By Shannon Davis
Steve Jobs. Benjamin Franklin. Albert Einstein. Marie Curie. What do these world-changers all have in common? Where did their drive to innovate come from? Melissa Schilling, PhD, had to find out.
“Innovation and creativity has been a hot area of research for a long time, but we don’t tend to study outliers and in part that’s because there’s methodological challenges with that,” she explained to the audience during her keynote address on Tuesday at SEMICON West 2018.
So, the New York University professor created a multiple case study research project to tackle these questions, which are addressed at length in her latest book, “Quirky: The Remarkable Story of the Traits, Foibles, and Genius of Breakthrough Innovators Who Changed the World.” Her book invites us into the lives of eight world-famous game-changers — Albert Einstein, Benjamin Franklin, Elon Musk, Dean Kamen, Nikola Tesla, Marie Curie, Thomas Edison, and Steve Jobs – and identifies the common traits and experiences that drove them to make spectacular breakthroughs, again and again. Schilling believed that once we understand what makes someone a serial innovator; we can also understand the breakthrough innovation potential in all of us.
The first common trait Schilling identified in her research was a sense of separateness – a discovery that she found remarkable.
“I thought most people would be super connected with lots of diverse connections,” she said. “I was wrong about that. Every single person I studied, with the exception of Benjamin Franklin, had this…feeling of detachment.”
Einstein, said Schilling, even went so far as to say he didn’t need direct contact with individual humans, even his own family. Marie Curie and her husband eventually sent both of their daughters to be raised by their grandparents, so that they could devote more time to their research. Dean Kamen’s feelings of separateness helped to shield him when his peers didn’t believe it was possible to create a two-wheeled wheelchair (which we now know as the Segway).
What can we learn from this? “First thing we have to learn is that we need norms that permit people to be unorthodox,” said Schilling. “We need to be able to embrace weirdness.”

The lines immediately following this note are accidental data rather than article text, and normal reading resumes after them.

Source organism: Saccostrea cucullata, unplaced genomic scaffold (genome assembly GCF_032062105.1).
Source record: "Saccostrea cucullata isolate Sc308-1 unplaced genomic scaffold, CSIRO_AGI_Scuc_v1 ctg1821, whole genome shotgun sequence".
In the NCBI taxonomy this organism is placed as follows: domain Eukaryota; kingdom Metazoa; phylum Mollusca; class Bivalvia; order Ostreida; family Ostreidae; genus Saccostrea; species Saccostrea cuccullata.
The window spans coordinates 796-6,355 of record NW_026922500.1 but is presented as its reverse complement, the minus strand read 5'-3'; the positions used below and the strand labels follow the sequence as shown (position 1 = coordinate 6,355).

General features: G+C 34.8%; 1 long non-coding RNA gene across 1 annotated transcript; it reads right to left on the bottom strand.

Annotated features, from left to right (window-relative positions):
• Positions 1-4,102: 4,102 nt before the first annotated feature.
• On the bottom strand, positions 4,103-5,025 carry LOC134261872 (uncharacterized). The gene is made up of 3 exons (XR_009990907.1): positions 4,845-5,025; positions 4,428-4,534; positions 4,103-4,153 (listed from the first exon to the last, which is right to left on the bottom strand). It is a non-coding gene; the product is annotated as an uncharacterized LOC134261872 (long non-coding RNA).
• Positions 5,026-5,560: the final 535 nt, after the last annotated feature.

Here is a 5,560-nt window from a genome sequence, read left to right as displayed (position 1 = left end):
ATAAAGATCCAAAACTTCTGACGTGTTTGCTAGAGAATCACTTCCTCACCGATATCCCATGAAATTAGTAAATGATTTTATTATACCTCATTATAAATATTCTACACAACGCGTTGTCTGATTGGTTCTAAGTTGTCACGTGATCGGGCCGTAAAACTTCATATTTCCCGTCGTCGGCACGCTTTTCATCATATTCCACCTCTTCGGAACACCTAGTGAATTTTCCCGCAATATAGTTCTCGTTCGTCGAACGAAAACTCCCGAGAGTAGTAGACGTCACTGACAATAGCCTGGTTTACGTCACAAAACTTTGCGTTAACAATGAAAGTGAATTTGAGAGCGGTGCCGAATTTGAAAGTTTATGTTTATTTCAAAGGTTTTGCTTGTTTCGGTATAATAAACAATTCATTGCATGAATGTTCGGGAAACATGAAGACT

Schilling pushed back against the idea of brainstorming teams in the tech world, a practice she says has potential innovators stuck putting out ideas that are more likely to get consensus from the rest of their team. She instead suggested to allow employees to work alone first, to commit to an idea and elaborate on it before sharing it with a team.
“Brainstorming teams cause people to come to mediocre compromises,” she said.
The second shared trait of serial innovators Schilling discussed was self-efficacy.
“Self-efficacy is that faith you have that you can overcome obstacles to achieve your goals and it makes you take on bigger projects,” Schilling explained.
She pointed to Elon Musks’ persistence in developing reusable rockets, in spite of NASA’s claims that it couldn’t be done, and Nikola Tesla’s dream of harnessing the power of Niagara Falls to provide electricity, despite having only seen a picture of Niagara on a postcard when he was a child in Croatia.
“Encourage people to try even if they fail,” she said, and warned against rescuing people who could benefit from learning things on their own.
The third trait Schilling outlined was one she said seven of the eight innovators possessed, which was having an intensely idealistic goal that mattered more to them than just about anything else.
“When you have an idealistic goal that people in your company can identify with, they’re going to work harder, they’re going to work longer, they’re going to think bigger, and they’re going to love it more,” she said.
And while timing and luck often did play an undeniable role in many of the serial innovators lives, Schilling was most surprised to learn that access to capital didn’t affect her research subjects’ abilities to innovate.
“Every single one of these people… started out flat broke,” she said. “They did not become innovators because they had access to capital.”
What was more important, she said, was their access to other people who had resources.
“One of the most valuable things you can do is help connect people to the other people they need,” she concluded.